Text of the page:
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Human Hunters Genetically Shrink Their Prey

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Like a negative image of farmers breeding progressively larger chickens and cows, human hunters are making their prey become progressively smaller.

Animals hunted by humans are evolving faster than any other animals of their kind in the wild, according to a new study in the Proceedings of the National Academy of Scientists.

By killing big percentages of the largest, sexually mature big-horn sheep or cod, humans can apply a withering selective pressure on huge numbers of animals. But it's not just that overall harvested animal numbers are shrinking -- it's that the individuals themselves are shrinking, too, losing an average of 20 percent of their mass over mere decades.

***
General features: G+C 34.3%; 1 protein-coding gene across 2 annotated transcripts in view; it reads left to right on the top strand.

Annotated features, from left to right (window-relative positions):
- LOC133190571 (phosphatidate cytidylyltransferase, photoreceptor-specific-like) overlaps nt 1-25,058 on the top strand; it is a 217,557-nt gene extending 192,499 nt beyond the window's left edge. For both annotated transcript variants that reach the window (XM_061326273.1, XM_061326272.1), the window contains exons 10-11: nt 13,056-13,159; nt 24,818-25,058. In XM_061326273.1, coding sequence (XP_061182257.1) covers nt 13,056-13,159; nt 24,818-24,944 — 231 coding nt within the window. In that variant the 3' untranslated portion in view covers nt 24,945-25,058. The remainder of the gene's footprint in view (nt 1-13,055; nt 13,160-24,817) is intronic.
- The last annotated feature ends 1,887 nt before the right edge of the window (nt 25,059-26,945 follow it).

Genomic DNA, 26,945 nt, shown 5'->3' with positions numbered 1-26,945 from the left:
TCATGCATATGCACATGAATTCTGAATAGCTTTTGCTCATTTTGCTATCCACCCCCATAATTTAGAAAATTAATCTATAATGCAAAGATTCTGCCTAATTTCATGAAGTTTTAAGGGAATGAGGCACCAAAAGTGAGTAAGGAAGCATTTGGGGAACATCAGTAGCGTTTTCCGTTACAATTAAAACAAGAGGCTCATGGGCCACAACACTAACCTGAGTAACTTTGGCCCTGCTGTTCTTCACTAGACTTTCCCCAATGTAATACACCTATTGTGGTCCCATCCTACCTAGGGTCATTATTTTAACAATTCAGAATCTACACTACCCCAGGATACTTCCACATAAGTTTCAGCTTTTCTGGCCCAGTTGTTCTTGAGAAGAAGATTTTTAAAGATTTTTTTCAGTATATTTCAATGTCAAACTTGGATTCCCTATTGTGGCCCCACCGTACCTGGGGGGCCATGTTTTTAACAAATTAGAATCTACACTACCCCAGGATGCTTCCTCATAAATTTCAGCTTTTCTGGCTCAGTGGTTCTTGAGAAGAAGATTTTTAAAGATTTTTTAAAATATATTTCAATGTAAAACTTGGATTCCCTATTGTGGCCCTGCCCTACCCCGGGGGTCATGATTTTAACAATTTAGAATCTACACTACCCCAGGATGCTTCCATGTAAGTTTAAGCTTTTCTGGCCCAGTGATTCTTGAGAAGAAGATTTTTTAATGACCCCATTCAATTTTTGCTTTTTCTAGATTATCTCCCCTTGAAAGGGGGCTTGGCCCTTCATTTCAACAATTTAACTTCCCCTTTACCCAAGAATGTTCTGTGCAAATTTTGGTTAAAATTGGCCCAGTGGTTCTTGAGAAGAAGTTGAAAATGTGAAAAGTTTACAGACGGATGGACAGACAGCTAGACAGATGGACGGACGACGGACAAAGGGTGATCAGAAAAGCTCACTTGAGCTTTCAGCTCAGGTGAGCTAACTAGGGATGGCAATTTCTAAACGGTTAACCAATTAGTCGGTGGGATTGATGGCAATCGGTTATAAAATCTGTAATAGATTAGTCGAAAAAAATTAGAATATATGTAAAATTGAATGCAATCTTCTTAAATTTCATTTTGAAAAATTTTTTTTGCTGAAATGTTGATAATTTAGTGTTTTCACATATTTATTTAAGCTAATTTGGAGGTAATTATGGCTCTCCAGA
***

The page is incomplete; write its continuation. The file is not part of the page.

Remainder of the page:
"You've changed the very essence of what they are and what they can do reproductively," said ecologist Chris Darimont of the University of California, Santa Cruz, lead author of the paper.
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